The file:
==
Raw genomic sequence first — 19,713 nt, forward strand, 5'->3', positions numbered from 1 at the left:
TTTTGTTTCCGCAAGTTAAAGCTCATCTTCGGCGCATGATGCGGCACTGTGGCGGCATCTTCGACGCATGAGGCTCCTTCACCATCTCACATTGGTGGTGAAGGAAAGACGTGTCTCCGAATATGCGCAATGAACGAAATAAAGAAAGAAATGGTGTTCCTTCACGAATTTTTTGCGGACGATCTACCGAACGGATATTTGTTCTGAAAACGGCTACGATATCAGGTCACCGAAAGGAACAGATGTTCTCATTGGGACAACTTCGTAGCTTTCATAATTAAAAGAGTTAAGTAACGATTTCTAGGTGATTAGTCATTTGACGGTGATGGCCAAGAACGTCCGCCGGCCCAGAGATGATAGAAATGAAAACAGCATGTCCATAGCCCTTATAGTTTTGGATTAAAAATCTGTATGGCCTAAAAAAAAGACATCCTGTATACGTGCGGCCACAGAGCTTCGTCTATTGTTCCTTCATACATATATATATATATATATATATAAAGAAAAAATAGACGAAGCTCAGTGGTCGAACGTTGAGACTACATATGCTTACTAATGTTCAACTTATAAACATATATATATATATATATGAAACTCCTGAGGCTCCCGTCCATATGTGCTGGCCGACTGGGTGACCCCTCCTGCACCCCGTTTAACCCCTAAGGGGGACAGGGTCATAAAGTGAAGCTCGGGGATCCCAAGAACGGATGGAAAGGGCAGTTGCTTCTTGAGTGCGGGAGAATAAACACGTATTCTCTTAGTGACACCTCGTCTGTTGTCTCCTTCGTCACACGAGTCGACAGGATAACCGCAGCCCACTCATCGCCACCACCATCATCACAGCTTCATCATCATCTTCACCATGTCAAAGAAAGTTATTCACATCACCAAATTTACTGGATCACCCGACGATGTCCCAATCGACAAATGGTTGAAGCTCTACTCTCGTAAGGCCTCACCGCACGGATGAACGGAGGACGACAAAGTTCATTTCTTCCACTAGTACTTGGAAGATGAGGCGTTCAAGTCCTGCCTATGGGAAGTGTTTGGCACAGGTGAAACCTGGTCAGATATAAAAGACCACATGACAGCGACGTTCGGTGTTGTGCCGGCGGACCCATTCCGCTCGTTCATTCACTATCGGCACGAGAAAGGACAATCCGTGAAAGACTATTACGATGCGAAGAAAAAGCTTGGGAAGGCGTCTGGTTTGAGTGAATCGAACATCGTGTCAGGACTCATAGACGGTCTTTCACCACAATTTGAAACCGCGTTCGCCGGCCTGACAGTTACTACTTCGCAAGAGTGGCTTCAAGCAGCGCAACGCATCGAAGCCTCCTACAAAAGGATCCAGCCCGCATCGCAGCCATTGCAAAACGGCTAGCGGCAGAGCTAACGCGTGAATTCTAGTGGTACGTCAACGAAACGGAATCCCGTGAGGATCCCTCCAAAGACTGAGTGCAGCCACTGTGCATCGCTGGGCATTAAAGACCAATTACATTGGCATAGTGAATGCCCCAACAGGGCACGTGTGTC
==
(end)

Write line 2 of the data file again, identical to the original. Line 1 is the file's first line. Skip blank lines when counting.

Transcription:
TTTTGTTTCCGCAAGTTAAAGCTCATCTTCGGCGCATGATGCGGCACTGTGGCGGCATCTTCGACGCATGAGGCTCCTTCACCATCTCACATTGGTGGTGAAGGAAAGACGTGTCTCCGAATATGCGCAATGAACGAAATAAAGAAAGAAATGGTGTTCCTTCACGAATTTTTTGCGGACGATCTACCGAACGGATATTTGTTCTGAAAACGGCTACGATATCAGGTCACCGAAAGGAACAGATGTTCTCATTGGGACAACTTCGTAGCTTTCATAATTAAAAGAGTTAAGTAACGATTTCTAGGTGATTAGTCATTTGACGGTGATGGCCAAGAACGTCCGCCGGCCCAGAGATGATAGAAATGAAAACAGCATGTCCATAGCCCTTATAGTTTTGGATTAAAAATCTGTATGGCCTAAAAAAAAGACATCCTGTATACGTGCGGCCACAGAGCTTCGTCTATTGTTCCTTCATACATATATATATATATATATATATAAAGAAAAAATAGACGAAGCTCAGTGGTCGAACGTTGAGACTACATATGCTTACTAATGTTCAACTTATAAACATATATATATATATATATGAAACTCCTGAGGCTCCCGTCCATATGTGCTGGCCGACTGGGTGACCCCTCCTGCACCCCGTTTAACCCCTAAGGGGGACAGGGTCATAAAGTGAAGCTCGGGGATCCCAAGAACGGATGGAAAGGGCAGTTGCTTCTTGAGTGCGGGAGAATAAACACGTATTCTCTTAGTGACACCTCGTCTGTTGTCTCCTTCGTCACACGAGTCGACAGGATAACCGCAGCCCACTCATCGCCACCACCATCATCACAGCTTCATCATCATCTTCACCATGTCAAAGAAAGTTATTCACATCACCAAATTTACTGGATCACCCGACGATGTCCCAATCGACAAATGGTTGAAGCTCTACTCTCGTAAGGCCTCACCGCACGGATGAACGGAGGACGACAAAGTTCATTTCTTCCACTAGTACTTGGAAGATGAGGCGTTCAAGTCCTGCCTATGGGAAGTGTTTGGCACAGGTGAAACCTGGTCAGATATAAAAGACCACATGACAGCGACGTTCGGTGTTGTGCCGGCGGACCCATTCCGCTCGTTCATTCACTATCGGCACGAGAAAGGACAATCCGTGAAAGACTATTACGATGCGAAGAAAAAGCTTGGGAAGGCGTCTGGTTTGAGTGAATCGAACATCGTGTCAGGACTCATAGACGGTCTTTCACCACAATTTGAAACCGCGTTCGCCGGCCTGACAGTTACTACTTCGCAAGAGTGGCTTCAAGCAGCGCAACGCATCGAAGCCTCCTACAAAAGGATCCAGCCCGCATCGCAGCCATTGCAAAACGGCTAGCGGCAGAGCTAACGCGTGAATTCTAGTGGTACGTCAACGAAACGGAATCCCGTGAGGATCCCTCCAAAGACTGAGTGCAGCCACTGTGCATCGCTGGGCATTAAAGACCAATTACATTGGCATAGTGAATGCCCCAACAGGGCACGTGTGTC